Brit, French nuke subs collide - fail to 'see' each other
Expensive undetectable machines undetected - shock
Updated British and French nuclear missile submarines collided earlier this month beneath the Atlantic, according to reports. Much is being made of the fact that the two subs "failed to see each other", but this is actually quite normal.
The story appears to have first broken with a report in the Sun, stating that HMS Vanguard has been "towed" into her home base at Faslane with "dents and scrapes visible on her hull". It was understood that the nuclear powered, nuclear armed vessel had collided early this month with the French Triomphant, also an ICBM-carrying sub.
The MoD said there had at no time been a break in the British deterrent, but this doesn't mean Vanguard wasn't seriously damaged. The UK now has relaxed rules on maintenance of the deterrent, not requiring a working boat at sea uninterruptedly. Both navies, however, insist there was no damage to anything nuclear, reactors or missiles.
Most of the media have followed the BBC's comment "despite being equipped with sonar, it seems neither vessel spotted the other". But in fact this is not at all unusual.
All submarine captains prefer to refrain from driving about beneath the oceans with their sonar "pinging" sound pulses into the water - this is known as "active" sonar. The pings give a sub's position away, so active sonar is generally only used in special circumstances.
Nuclear-missile subs, whose primary imperative is to remain undetected, are even less likely than normal ones to turn on active sonar. Even where there is no state of war, once a deterrent sub is being tracked by a foreign navy, it is no longer much of a deterrent as it can be attacked and sunk before it will be able to launch its missiles.
Where a nation may have only one deterrent sub at sea - as in the case of Britain and France - the imperative to remain undetected remains even stronger. So neither boat will have been using active sonar, we can be sure.
There remains passive sonar, where one merely listens for the machinery and propulsion noises made by other vessels. But modern Western submarines are deliberately made very quiet in operation - so much so that they are very difficult indeed to detect using passive sonar, and subhunting surface ships are now moving to new forms of active kit.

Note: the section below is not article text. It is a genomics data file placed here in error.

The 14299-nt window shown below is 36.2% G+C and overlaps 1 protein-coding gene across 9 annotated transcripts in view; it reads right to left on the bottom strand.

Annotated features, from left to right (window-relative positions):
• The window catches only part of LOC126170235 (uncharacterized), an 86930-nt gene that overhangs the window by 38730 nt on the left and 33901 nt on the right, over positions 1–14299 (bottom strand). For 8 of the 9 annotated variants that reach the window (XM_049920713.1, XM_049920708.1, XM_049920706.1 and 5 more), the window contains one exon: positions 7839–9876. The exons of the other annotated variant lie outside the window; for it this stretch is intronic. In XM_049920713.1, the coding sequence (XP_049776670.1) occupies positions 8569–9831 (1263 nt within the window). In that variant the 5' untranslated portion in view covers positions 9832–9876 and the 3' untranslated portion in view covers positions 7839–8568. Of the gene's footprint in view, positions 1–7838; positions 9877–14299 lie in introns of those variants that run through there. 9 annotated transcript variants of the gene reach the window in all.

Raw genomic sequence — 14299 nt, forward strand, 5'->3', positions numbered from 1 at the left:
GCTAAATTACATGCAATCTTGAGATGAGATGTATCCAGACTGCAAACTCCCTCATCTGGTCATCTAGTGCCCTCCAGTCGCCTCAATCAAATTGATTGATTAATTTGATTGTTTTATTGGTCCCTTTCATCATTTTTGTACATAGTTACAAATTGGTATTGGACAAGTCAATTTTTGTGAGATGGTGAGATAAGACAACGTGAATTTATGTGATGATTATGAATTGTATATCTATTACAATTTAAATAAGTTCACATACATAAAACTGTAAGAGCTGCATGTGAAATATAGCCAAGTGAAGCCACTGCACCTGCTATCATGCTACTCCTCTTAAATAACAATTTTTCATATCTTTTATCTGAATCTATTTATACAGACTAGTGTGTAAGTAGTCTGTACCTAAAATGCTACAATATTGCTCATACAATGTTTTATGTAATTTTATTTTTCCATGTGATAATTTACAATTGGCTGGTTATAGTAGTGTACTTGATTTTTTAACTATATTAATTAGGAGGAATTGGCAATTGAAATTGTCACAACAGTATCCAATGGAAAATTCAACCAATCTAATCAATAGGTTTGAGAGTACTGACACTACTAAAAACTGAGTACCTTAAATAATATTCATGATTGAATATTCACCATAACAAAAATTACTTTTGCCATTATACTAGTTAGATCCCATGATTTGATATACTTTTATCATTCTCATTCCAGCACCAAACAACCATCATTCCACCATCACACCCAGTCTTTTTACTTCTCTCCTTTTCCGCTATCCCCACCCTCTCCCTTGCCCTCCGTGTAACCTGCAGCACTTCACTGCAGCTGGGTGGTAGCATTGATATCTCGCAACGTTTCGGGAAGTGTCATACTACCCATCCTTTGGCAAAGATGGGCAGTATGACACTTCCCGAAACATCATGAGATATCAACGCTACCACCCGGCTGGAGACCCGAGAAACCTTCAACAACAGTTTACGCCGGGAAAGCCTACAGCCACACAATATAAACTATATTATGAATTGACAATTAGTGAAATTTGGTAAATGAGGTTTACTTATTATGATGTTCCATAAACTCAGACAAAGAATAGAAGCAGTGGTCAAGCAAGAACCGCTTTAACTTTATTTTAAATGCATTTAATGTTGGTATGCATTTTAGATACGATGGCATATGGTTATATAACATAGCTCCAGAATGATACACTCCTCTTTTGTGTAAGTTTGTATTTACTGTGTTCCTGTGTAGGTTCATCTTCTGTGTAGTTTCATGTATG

Vanguard and Triomphant, deterrent subs belonging to competent navies, will be very quiet indeed. If both were patrolling very slowly and listening as hard as possible they might still miss each other entirely. Alternatively, if they were going faster their own speed would tend to blind their passive sonar, and they would still not turn on active equipment and announce their location to the whole ocean.
After all, the whole reason that nations expensively put nuclear missiles on submarines is that it's the only reliable way of making it impossible for anyone to know where the missiles are. Nobody should be surprised at two purposely-designed undetectable launch platforms having remained undetected.
This inability of quiet Western submarines to see each other, especially when moving at speed, has led to the setting-up of a joint traffic-control system by the US and UK, in which submarines are given deconflicted, preplanned moving boxes of sea within which to stay. This avoids British and American boats crashing into each other.
The US and UK trust each other enough to disclose where their subs are, even on occasion their nuclear deterrent boats. Your correspondent isn't aware how closely France participates in/cooperates with this system: on the evidence of the current reports, perhaps not closely enough. ®
At an event held in London this morning, Admiral Sir Jonathan Band (the First Sea Lord, head of the Royal Navy) told reporters including the Reg that both subs were on routine national-deterrent patrols and had hit each other while "moving very slowly". This is a missile boat's normal posture while on deterrent patrol, as it makes the sub as silent and undetectable as possible - evidently quite successfully in this case.
Admiral Band said that damage to Vanguard had been "minor" and the submarine had remained fully able to launch missiles if ordered to. He said she had returned to Faslane "under her own power", contradicting the Sun report. (One should note that it is routine for arriving submarines at Faslane to be accompanied by tugs and assisted into their berths by them, perhaps leading to confusion for the Currant Bun's sources.)